Not that we were complaining. The three-hour trek up the narrow, sometimes precarious path to the Paro Taktsang, the temple complex known as the Tiger’s Nest, would be much less fun if we had to keep stopping to allow more-agile tourists to pass. We share the mountain only with a family of visiting Chinese, who are even slower.
The Tiger’s Nest is named after the mythical beast that carried the Guru Rinpoche, who brought Vajrayana Buddhism to Bhutan, to the mountaintop caves. Those who don’t bring their own flying jungle cats can take a pony ride nearly to the top, but we decide that would be cheating. Our bravado is rewarded with breathtaking views splashed with color: of the green Paro Valley, onto whose black rock the Tiger’s Nest is grafted; the ocher and orange of monks’ robes; the gold leaf of the statues of the Guru Rinpoche; and the endless lines of red, white, blue and yellow prayer flags strung from rocks and trees. Afterward, our knees and ankles are in pain, but it’s nothing an herbal hot-stone bath at the Amankora can’t cure.
Many Bhutanese make this trip before they can walk, usually on their parents’ backs. They believe that the first question asked of them in the afterlife is, “Have you visited the Tiger’s Nest?” (This trek is the second thing I’ve done to ease my path in the hereafter: in Bumthang, I cleansed my sins by walking three times around the inner sanctum of the Tamshing Lhakhang temple while wearing the 50-lb. chain-link jacket of a 16th century saint.)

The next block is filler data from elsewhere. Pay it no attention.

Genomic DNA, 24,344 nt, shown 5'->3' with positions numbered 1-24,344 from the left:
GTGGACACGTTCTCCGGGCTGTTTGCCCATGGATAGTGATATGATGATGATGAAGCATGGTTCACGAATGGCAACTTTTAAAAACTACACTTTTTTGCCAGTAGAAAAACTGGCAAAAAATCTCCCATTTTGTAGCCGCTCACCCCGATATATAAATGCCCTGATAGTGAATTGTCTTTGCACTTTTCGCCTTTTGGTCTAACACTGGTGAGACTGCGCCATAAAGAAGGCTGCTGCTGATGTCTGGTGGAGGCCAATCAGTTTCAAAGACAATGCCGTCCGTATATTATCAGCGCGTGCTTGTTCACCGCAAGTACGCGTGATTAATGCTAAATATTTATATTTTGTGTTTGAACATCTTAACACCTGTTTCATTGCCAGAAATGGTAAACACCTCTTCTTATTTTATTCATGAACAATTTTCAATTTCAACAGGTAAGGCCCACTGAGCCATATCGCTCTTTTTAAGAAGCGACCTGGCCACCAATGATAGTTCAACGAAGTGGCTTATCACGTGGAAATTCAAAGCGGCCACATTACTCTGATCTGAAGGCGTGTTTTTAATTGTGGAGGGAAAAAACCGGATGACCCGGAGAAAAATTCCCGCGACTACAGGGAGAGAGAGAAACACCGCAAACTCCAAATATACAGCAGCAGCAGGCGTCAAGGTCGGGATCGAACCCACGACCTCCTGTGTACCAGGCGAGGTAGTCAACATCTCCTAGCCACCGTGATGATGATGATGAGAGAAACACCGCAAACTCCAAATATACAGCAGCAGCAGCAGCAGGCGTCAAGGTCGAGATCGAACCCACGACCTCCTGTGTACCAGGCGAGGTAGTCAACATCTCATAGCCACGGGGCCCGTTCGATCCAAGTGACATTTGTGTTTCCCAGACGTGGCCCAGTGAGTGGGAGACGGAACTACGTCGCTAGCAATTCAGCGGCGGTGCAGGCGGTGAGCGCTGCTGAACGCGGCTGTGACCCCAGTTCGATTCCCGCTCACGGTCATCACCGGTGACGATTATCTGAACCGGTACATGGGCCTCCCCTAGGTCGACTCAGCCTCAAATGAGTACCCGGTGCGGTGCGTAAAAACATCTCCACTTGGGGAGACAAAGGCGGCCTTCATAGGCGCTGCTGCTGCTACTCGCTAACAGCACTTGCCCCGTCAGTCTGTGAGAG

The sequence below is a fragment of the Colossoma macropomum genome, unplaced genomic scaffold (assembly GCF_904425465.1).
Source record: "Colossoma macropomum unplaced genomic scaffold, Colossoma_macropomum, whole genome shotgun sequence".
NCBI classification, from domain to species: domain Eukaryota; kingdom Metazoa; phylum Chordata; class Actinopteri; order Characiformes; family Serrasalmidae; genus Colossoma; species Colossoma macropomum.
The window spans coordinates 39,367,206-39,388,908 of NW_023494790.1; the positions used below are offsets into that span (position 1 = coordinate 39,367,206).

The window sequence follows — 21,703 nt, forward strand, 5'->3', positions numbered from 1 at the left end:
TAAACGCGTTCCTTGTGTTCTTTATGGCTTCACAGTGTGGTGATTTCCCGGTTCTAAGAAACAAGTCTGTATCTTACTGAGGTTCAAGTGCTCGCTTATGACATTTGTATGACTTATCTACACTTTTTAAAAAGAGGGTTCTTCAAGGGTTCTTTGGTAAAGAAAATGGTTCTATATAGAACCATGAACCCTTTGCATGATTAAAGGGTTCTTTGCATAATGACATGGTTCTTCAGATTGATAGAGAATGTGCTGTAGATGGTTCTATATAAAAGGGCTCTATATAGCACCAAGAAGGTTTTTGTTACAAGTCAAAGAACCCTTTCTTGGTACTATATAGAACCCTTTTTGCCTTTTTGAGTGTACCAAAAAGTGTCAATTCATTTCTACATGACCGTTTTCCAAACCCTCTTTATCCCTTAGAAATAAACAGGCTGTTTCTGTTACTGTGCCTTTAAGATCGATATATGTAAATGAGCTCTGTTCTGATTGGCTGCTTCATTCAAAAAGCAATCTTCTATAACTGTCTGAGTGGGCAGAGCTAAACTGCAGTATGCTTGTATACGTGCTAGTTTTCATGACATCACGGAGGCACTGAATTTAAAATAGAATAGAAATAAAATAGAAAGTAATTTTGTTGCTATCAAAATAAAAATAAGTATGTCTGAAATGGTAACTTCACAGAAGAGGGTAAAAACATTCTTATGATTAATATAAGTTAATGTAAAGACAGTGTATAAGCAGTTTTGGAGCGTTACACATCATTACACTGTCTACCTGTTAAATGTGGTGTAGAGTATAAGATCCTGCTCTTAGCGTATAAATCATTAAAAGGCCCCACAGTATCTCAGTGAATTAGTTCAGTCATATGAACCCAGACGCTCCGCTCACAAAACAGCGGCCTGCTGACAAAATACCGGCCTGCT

Bhutan’s Kings, especially K4, are regular visitors at the temple complex. Built in the 17th century, it defies both gravity and civil engineering as it juts out from the sheer rock face. The country’s pre-eminent tourist destination was once the exclusive preserve of holy men, who have been traveling here since the 8th century to meditate in the mountains. The cave walls still bear faint remnants of early paintings of figures and scenes from Buddhist texts.
As we ascend the mountain, the structure seems at first to be carved from the rock face itself. Two lookout points offer better views, and it becomes clear that the people of the valley had to haul the building materials up the steep incline to build the magnificent thing.
How did prehelicopter Bhutanese do it? I ask an old man who has been meditating at the monastery for 40 years. “They had special powers,” he says. He shakes his head when I ask his name, as if such mundane matters have no place here. He stoops forward, as if his posture has adapted to constant climbing, and his gray eyes hint at wisdom acquired from long contemplation. I ought to be asking him the meaning of life.
Instead, I summon another quotidian question. How do today’s Bhutanese, with no special powers, manage to install long strings of prayer flags between mountains, across impossible chasms? He mimes the action of an archer pulling back an arrow on his bow. Of course. A traditional technique for a timeless need. In Shangri-la, there’s no more-authentic solution.
PHOTOS: Travels Through Bhutan